Shobna Gulati, who is best known for her roles in soaps Coronation Street and dinnerladies, has spoken out about her own family’s experience of dementia as part of the awareness raising project by Alzheimer’s Research UK.
“There is still a real taboo around dementia, especially in South Asian communities”
The campaign, called ‘Talk Dementia’, features an informative film in English, Hindi and Urdu that will be shared across social media throughout June and July.
Ahead of the launch, the charity worked with South Asian community groups in the Midlands area of England to explore their perceptions of dementia.
This programme revealed opportunities to help people from these backgrounds better understand dementia and how people can control their risk, including keeping their heart healthy.
As part of the campaign launch, Ms Gulati has written a blog for the charity about her own experience of caring for her mother who is living with vascular dementia.
Ms Gulati said: “There is still a real taboo around dementia, especially in South Asian communities where the condition is often brushed under the carpet.
“My mum speaks English, Punjabi and Hindi and the confusing words describing dementia across languages only exacerbates out-of-date and unhelpful attitudes towards the condition,” she said.
“Dementia is not ‘madness’ and it’s not something to be ashamed of – we are all human beings and dementia is caused by physical diseases,” she added.
“I’ve experienced the isolation when communities aren’t able to open up, share experiences and support each other,” said Ms Gulati.
“If we can help people talk about dementia, we create support networks and enable people to find information that can be a real lifeline,” she added.
Ms Gulati said the campaign was a great way to “start an open conversation and end the stigma around dementia”.
“We hope it acts as a helpful way to encourage discussion about dementia”
According to research by the charity, one in three people from a black, Asian or minority ethnic (BAME) background still believe dementia is an inevitable part of getting older.
In addition, people from BAME communities are also less likely than their white counterparts to recognise that dementia causes death (40% vs 53%), noted the charity.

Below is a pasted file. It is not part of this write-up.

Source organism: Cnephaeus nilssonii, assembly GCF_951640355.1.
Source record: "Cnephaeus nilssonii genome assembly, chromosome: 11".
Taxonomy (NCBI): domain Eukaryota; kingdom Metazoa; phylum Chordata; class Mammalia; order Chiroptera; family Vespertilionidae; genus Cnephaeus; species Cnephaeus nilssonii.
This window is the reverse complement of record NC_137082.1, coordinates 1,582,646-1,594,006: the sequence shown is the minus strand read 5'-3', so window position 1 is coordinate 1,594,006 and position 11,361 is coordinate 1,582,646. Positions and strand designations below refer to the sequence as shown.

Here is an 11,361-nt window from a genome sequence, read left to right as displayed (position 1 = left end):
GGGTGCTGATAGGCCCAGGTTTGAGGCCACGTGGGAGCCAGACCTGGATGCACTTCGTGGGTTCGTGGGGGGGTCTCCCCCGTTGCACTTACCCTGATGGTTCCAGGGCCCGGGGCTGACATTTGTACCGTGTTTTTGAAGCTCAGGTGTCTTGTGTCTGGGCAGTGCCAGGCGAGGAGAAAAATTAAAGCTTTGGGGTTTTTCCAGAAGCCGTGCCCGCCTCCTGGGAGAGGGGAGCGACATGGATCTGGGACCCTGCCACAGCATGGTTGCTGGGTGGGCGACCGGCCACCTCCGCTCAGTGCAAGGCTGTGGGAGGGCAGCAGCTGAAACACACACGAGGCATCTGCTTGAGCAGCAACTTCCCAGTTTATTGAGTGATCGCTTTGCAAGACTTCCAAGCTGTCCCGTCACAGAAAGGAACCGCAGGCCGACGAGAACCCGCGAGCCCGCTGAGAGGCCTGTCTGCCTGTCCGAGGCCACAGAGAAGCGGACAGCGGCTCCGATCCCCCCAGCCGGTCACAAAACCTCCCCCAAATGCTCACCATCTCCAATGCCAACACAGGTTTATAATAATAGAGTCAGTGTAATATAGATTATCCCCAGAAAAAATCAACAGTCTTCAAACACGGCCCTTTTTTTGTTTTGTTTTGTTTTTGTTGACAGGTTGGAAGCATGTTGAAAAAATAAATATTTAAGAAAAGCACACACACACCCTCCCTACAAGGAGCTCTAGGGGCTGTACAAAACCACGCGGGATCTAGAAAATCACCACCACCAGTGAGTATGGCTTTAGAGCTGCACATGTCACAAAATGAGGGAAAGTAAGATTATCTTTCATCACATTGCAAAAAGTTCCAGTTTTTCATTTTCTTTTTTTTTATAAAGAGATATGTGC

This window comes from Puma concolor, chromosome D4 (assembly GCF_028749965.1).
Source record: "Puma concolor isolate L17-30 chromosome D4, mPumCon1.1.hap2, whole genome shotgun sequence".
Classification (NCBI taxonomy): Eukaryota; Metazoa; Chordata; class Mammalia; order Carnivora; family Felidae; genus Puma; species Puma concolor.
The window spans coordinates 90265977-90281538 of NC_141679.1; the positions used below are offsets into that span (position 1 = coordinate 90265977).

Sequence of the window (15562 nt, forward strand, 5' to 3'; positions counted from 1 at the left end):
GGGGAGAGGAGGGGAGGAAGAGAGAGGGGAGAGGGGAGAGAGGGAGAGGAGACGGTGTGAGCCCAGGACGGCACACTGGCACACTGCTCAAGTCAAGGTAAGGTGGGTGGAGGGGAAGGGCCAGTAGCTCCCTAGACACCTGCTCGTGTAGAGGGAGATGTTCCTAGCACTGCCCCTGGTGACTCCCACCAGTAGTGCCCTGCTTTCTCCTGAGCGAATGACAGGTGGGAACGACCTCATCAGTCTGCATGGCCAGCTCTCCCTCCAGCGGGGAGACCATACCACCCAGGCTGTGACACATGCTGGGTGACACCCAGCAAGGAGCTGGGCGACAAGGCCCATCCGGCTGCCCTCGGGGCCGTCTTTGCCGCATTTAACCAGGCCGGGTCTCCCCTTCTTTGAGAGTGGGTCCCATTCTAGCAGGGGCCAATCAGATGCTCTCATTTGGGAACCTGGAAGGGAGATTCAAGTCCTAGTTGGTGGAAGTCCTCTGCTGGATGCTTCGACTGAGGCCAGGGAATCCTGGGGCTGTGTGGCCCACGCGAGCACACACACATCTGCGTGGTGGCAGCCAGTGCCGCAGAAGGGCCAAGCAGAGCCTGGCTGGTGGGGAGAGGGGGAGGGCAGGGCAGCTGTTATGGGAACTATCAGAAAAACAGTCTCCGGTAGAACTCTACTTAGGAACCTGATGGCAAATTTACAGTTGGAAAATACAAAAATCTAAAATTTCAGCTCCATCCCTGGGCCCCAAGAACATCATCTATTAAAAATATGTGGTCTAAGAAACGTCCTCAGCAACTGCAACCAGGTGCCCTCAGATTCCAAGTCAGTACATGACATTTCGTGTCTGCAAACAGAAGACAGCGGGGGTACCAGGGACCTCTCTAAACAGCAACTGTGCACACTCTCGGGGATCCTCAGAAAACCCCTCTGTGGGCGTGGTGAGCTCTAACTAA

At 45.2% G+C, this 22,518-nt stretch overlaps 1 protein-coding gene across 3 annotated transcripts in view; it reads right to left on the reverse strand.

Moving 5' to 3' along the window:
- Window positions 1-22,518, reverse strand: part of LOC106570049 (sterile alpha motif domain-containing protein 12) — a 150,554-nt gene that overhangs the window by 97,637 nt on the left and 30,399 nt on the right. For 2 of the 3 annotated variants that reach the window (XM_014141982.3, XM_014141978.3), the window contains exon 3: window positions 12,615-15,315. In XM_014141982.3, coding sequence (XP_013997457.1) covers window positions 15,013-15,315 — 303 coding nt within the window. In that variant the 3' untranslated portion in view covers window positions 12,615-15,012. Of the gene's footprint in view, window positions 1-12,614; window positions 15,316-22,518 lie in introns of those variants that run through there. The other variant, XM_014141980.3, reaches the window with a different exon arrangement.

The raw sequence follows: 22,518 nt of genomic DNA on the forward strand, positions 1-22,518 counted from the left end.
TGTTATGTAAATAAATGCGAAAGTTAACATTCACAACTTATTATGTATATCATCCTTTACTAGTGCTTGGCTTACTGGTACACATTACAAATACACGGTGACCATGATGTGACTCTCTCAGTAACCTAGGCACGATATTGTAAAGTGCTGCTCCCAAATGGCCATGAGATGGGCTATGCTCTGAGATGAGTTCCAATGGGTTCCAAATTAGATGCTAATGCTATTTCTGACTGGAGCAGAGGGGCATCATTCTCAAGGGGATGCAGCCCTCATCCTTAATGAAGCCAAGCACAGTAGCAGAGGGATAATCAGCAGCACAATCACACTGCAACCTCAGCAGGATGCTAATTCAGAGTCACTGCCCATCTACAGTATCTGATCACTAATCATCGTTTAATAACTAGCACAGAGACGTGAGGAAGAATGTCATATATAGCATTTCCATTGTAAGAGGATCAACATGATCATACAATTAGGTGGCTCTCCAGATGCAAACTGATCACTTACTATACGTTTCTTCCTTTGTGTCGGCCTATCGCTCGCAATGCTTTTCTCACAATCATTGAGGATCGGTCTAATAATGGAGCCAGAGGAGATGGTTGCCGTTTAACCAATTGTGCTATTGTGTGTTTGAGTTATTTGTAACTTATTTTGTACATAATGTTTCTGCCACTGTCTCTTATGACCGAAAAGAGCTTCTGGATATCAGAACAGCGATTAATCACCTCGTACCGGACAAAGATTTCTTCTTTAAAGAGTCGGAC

The charity also found that 63% of BAME people recognise that dementia affects physical aspects of a person’s health, while 75% do from a white ethnic background.
Meanwhile, 44% of people from BAME communities consider getting involved in medical research for dementia in the future, whereas 51% do from a white ethnic background.
Chief executive of Alzheimer’s Research UK, Hilary Evans, said: “Stigma and misunderstanding about dementia still exist in all communities up and down the UK, but people within BAME communities often face particular challenges.
“Dementia is not a normal part of ageing, it’s caused by physical diseases and not something to be ashamed of,” she said.
“We know that people in South Asian communities may face a higher risk of dementia due to risk factors such as high blood pressure and diabetes, yet they may also be less likely to seek support or access opportunities to get involved in research,” noted Ms Evans.
She said Alzheimer’s Research UK was attempting to improve understanding of dementia by distributing high quality information about the condition to encourage open discussion among the public.
“We are so grateful to Shobna for sharing her family’s story and all the groups we worked with to develop the film,” she added. “We hope it acts as a helpful way to encourage discussion about dementia and empower people to find out the facts.”